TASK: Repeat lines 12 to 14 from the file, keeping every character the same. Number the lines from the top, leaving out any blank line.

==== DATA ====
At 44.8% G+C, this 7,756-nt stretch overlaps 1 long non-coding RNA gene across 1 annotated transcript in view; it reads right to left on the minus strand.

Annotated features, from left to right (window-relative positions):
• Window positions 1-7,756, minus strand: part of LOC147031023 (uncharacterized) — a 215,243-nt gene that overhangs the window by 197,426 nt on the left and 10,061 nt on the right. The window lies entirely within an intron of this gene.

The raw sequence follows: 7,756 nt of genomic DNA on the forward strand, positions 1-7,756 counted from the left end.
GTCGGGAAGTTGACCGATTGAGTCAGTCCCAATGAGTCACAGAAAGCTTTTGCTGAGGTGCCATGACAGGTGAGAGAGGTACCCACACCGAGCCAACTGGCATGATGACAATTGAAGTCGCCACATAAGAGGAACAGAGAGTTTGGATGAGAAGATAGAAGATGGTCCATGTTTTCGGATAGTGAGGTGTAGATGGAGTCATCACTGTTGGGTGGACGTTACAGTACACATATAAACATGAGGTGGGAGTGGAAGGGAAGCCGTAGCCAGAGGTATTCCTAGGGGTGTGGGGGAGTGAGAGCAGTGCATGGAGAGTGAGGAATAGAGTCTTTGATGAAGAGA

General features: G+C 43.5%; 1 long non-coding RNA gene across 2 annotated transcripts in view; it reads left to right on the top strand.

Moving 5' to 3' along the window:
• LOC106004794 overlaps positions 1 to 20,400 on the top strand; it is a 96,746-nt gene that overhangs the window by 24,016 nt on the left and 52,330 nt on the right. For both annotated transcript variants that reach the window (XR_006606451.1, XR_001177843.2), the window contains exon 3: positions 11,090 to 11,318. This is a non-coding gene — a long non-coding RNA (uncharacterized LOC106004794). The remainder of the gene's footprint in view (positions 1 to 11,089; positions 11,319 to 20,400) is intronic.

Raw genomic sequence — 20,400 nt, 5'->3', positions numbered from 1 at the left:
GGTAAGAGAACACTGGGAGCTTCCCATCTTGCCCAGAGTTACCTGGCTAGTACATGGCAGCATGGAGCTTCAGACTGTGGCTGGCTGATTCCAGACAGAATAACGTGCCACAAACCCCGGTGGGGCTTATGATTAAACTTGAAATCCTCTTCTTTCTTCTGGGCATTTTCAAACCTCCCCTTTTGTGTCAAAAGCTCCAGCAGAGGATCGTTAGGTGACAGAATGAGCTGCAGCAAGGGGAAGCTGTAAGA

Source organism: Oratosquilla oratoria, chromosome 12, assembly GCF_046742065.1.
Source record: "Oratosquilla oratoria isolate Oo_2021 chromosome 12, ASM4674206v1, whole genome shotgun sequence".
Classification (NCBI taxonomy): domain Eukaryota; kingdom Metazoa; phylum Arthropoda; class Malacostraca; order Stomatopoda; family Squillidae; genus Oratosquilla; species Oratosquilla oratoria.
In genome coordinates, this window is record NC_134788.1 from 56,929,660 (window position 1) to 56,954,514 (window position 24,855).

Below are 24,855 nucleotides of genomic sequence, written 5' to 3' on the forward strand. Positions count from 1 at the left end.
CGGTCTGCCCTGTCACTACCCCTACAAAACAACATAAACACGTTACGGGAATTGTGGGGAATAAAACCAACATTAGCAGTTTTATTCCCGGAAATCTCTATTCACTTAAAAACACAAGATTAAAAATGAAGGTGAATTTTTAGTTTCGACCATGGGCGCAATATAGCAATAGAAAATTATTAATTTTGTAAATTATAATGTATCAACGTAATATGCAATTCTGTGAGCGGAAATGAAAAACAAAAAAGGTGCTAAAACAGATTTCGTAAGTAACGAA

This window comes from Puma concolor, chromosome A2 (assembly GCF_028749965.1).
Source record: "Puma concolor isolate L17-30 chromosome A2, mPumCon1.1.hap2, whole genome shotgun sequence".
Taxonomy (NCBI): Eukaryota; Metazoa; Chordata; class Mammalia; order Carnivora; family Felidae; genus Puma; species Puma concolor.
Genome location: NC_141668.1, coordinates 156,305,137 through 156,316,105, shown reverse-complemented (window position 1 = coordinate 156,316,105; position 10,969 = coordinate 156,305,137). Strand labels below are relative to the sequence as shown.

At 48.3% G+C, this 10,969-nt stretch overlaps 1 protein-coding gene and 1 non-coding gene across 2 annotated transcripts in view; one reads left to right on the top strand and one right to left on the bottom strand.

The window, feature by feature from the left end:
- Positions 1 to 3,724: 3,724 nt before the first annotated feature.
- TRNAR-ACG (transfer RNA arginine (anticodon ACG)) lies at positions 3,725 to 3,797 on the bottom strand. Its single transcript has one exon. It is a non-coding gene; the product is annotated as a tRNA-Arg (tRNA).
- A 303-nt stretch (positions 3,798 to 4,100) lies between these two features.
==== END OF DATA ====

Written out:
Source record: "Oratosquilla oratoria isolate Oo_2021 chromosome 12, ASM4674206v1, whole genome shotgun sequence".
Classification (NCBI taxonomy): domain Eukaryota; kingdom Metazoa; phylum Arthropoda; class Malacostraca; order Stomatopoda; family Squillidae; genus Oratosquilla; species Oratosquilla oratoria.
In genome coordinates, this window is record NC_134788.1 from 56,929,660 (window position 1) to 56,954,514 (window position 24,855).